The Coolidge City Council in Arizona (below) passed a resolution this week saying it would have invocation prayers at all future meetings.
We’ve seen this play out many times now. Yes, invocations are legal, but they must be inclusive. Atheists, Satanists, Hindus, Mormons, and everyone else must be allowed to deliver those prayers.
The leaders in Coolidge don’t care about that “inclusivity” nonsense, though. While passing their resolution, they included an amendment that said only Christians could deliver the prayers:
Councilmembers Steve Hudson, Rob Hudelson, Gary Lewis and Tatiana Murrieta all voted in favor of the Christian-only stipulation to the resolution, which was originally written to include all ministers from any faith within the city limits. Mayor Jon Thompson and councilmember Gilbert Lopez voted against the amended resolution, with Vice Mayor Jacque Henry absent.
Speaking last was Hudelson, who himself is a preacher. He made clear his views that the United States is a Christian nation.
“I think it’s very important,” Hudelson said. “We just proclaimed Constitution Week. You know what was said at the end of the [Revolutionary] war? A treaty in Paris that said ‘In the name of the most holy and undivided trinity.’ You don’t get that from the Quran. You get it from the Bible. You get it from Christianity. That’s our heritage.”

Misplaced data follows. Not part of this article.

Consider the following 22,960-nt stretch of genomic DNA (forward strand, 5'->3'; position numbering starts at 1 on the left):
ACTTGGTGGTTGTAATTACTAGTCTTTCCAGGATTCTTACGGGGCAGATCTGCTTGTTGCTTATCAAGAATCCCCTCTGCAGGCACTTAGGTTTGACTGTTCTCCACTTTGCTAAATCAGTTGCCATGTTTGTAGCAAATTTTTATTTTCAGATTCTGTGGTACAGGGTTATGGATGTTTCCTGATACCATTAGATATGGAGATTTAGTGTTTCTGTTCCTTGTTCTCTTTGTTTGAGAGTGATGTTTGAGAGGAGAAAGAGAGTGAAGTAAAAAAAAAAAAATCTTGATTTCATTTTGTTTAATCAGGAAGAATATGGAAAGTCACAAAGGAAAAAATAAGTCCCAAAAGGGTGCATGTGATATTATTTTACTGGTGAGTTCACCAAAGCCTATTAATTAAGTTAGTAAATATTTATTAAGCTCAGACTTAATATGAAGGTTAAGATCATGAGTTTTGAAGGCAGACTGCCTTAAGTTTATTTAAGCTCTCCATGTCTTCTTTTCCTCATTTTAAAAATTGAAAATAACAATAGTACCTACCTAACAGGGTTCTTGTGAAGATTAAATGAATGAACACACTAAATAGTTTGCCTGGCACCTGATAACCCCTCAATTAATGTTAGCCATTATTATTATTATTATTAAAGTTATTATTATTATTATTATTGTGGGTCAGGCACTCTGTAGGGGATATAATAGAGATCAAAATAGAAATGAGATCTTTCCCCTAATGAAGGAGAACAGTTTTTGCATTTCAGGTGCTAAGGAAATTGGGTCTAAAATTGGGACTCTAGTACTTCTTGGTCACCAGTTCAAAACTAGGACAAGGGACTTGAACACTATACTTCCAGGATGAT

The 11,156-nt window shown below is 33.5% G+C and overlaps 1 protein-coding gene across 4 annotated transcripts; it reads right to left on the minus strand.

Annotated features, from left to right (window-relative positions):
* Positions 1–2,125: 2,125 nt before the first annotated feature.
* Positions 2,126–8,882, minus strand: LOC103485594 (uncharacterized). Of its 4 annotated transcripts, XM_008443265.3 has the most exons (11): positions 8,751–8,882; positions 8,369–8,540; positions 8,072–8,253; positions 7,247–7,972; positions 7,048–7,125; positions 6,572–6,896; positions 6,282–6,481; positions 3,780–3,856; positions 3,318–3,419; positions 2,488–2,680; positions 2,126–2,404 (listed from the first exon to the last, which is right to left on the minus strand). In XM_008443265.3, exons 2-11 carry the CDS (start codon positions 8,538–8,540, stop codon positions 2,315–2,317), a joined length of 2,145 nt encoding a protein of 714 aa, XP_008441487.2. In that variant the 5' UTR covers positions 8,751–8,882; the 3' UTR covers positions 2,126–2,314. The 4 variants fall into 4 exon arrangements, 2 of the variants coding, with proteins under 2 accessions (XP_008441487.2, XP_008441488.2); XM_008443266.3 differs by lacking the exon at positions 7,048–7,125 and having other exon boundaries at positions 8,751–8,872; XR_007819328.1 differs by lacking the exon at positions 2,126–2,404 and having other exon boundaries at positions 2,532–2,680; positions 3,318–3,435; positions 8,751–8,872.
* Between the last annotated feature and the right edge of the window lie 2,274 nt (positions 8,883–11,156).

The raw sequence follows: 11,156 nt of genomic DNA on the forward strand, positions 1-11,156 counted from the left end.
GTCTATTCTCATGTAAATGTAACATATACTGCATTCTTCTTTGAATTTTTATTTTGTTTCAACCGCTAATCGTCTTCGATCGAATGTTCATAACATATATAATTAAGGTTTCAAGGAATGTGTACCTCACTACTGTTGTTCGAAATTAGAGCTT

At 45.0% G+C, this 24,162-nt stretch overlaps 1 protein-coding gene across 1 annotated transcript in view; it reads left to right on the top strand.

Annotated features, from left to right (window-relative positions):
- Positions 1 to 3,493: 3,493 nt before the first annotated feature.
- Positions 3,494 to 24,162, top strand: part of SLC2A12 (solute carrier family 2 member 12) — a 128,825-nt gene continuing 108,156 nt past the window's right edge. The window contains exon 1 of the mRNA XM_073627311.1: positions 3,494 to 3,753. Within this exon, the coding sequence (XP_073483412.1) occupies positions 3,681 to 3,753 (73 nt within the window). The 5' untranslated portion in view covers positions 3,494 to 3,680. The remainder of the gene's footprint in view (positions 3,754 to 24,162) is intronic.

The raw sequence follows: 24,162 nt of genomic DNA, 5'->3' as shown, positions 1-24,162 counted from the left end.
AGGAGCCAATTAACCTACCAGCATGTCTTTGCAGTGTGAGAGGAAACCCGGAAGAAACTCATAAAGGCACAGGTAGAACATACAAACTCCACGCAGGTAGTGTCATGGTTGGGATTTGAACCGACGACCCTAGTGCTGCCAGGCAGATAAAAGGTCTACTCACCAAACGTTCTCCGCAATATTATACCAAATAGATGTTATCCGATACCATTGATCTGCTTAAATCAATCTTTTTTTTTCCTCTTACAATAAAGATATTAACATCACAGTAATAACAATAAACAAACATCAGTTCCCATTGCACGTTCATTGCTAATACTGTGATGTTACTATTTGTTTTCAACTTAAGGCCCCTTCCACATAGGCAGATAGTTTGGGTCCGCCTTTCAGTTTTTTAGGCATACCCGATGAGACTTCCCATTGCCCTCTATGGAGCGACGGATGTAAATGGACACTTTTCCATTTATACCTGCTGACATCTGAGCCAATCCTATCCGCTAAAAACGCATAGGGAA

What’s incredible is how this wasn’t a vote made by fully ignorant people. They were all well aware of the legal consequences of their actions. Some of the city council members were adamant this was illegal, that they would lose any lawsuit filed against them, and that it would cost the taxpayers a lot of money.
But who cares about taxpayers’ wallets when you’re on a crusade for Jesus?
“We’re stepping into territory that might lead us into litigation,” Thompson said. “I don’t want to bring us any more problems.”
“I’m not going to get the taxpayers sued,” Thompson said. “If I had a problem with what was being said during the prayer, I wouldn’t pay attention. … We’re going to knowingly become involved in litigation that we cannot afford.”
“That’s why we pay him,” Hudson said, pointing to [City Attorney Denis] Fitzgibbons. “To avoid us getting into these problems.”
To that, Fitzgibbons responded, “Oh, you’ll get into this problem.”
Even though the motion (with the Christian-only amendment) was passed on a 4-2 vote, it won’t be finalized for 30 days. Fitzgibbons can use that time to rewrite the resolution to take into consideration the wishes of the councilmembers while making sure it’s following the law.
He won’t be able to do both.
Some councils have worked around this “problem” by limiting the kinds of groups that can deliver the invocations, by saying things like they have to have a building in the city (which minority groups don’t usually have) or be an IRS-approved non-profit group. (In one recent case, several minority faiths banded together to form an interfaith group for the sole purpose of delivering a non-Christian invocation.)
Either way, if the amendment isn’t fixed, there will be a lawsuit. I’m sure the Satanic Temple has members in Coolidge. I know the Freedom From Religion Foundation has residents in Arizona…
In the meantime, if you’d like to remind the councilmembers how the law works, you can find their email addresses right here. Be sure to focus on the four members who voted for the resolution — and don’t be a jerk about it.
(via Religion Clause. Thanks to Lex for the link)